The bigger problem, in our personal experience, is that the data is not granular. For example, anybody in the country should be able to click on any district of the country and get a breakup of all litigation (per legislation) in the state along with judge-wise disposal figures. So, if we want to know the number of cheque bouncing cases in Delhi, we should be able to get it in two or three clicks because we know for a matter of fact that the system collects this type of data. However, the NJDG does not disclose this data – rather it gives vague civil/criminal classification which is not useful. The granularity of data at the level of High Courts websites is even worse.
Unless granular data is available, the judiciary cannot plan better, and we cannot hold it accountable. More importantly, it also compromises the abilities of researchers to look for legislative solutions. Whether this is because of poor planning or wilful obstruction is not clear. When Ranjan Gogoi was Chief Justice of India, there was talk of a portal to monitor disposal rates of district judges. It was called the District Court Monitoring System. It appears that such a system has been created under e-courts, but it is not public-facing. Clearly, the technical capacity exists. What is lacking is the political will for judicial transparency.
TL: Is there any legal bar on the CAG or the PAC of the Lok Sabha to review e-courts project?
Ans. There is no legal bar to the CAG or PAC reviewing expenditure by the Department of Justice, Ministry of Law and Justice. There have been occasions where CAG has audited the operation of e-courts for the state of Nagaland and found several deficiencies. The problem is that although the DoJ is the one being audited, the structure of the e-committee vests the real decision-making power in the hands of the judges on the committee. The Chairperson of the committee is a sitting judge of the Supreme Court, the Vice-Chairperson is a retired High Court judge and the remaining 4 members are from the state judicial services. Even the Secretary of the Department of Justice is nothing but an invitee member. The issue is whether CAG or PAC will have the political courage to ask the Chairperson or Vice-Chairperson of the e-committee questions about the utter failure of the e-courts project to meet its objectives.
TL: You have said that the DoJ has commissioned two timid evaluations of the project to a Delhi-based think tank. Can you name it, and why in your view, the think tank is not upto the task?
Ans. NCAER was tasked by the DoJ with evaluating Phase I and Phase II of the project. The reports are publicly available and follow a simple respondent survey methodology to examine a technological project such as the e-courts. They have primarily interviewed the different stakeholders and published their views in the report from a sample of five States. These reports do not fix accountability on the functionaries of the e-committee or the DoJ for the abject failure of the e-courts project to meet its own stated goals. We must however add that our comments are not a reflection of the talent at NCAER. Any think-tank getting such a project from the DoJ would have probably turned in a similar report if they were looking to get paid on time and interested in future work from the DoJ. These are the unfortunate realities of working with government ministries. This is the reason that external reviews by the CAG or PAC or by citizen’s groups are an absolute must to fix accountability.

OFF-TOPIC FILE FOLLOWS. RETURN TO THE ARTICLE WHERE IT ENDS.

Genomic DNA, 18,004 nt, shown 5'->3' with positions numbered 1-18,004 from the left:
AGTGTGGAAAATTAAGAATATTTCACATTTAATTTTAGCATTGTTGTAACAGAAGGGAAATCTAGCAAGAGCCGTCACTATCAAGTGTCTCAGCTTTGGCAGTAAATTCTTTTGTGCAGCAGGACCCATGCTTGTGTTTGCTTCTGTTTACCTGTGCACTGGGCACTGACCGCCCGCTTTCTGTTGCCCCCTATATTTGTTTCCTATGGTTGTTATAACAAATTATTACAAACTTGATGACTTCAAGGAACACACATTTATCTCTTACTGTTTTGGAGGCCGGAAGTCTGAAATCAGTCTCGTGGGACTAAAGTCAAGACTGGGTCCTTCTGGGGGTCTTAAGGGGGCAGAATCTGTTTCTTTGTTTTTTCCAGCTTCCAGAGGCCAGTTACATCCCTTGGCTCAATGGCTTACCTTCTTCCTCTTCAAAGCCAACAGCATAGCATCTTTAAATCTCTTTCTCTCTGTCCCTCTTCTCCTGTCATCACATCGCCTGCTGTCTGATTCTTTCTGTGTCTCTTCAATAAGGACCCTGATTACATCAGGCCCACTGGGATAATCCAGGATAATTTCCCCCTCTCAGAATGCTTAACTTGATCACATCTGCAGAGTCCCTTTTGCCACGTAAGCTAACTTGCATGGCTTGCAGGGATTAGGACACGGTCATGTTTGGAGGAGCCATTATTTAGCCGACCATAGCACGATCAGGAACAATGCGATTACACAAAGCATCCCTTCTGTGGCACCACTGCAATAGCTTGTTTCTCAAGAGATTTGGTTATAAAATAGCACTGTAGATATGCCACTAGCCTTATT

TL: Are you suggesting that the e-committee project should be delegated to bureaucrats and not managed by the Judges to ensure accountability? Why are the Judges keen on keeping this role to themselves, although they cannot do justice to it?
Ans. To put it politely, our judges suffer from a God complex. They think they have the solutions to all our problems, be it pollution, deforestation, spectrum allocation, police reforms or regulation of GM food. Why else would the e-committee not have a single full-time member with the qualifications and experience in executing such a large IT project? The reason that judges cling to this power is because there has been no pushback from either the Government or the bar or civil society, to their continued control over the e-courts project. Perhaps it is time to start now.
“….Our judges suffer from a God complex”
We are confident that bureaucrats appointed specifically for the task for the e-courts project will do a better job in implementing the project. For starters, unlike judges who are balancing their judicial tasks with the e-committee work, a bureaucrat will work full-time on the project and more importantly be directly answerable to a Law Minister who will now have to face questions in Parliament without the option of passing the buck to the e-committee and its Chairperson. The Indian bureaucracy has a long history of successfully executing large, complex e-governance programs that are far more complicated than the e-courts project.
In our opinion, as per the Constitution, the e-courts project should be decentralised to the High Courts for even design decisions, rather than just procurement as is the current case. An efficient implementation of the e-courts project will require successful process re-engineering which can be accomplished only with the cooperation of High Courts and State Governments.
TOMORROW: PART II:Is there a case for National Judicial Infrastructure Corporation?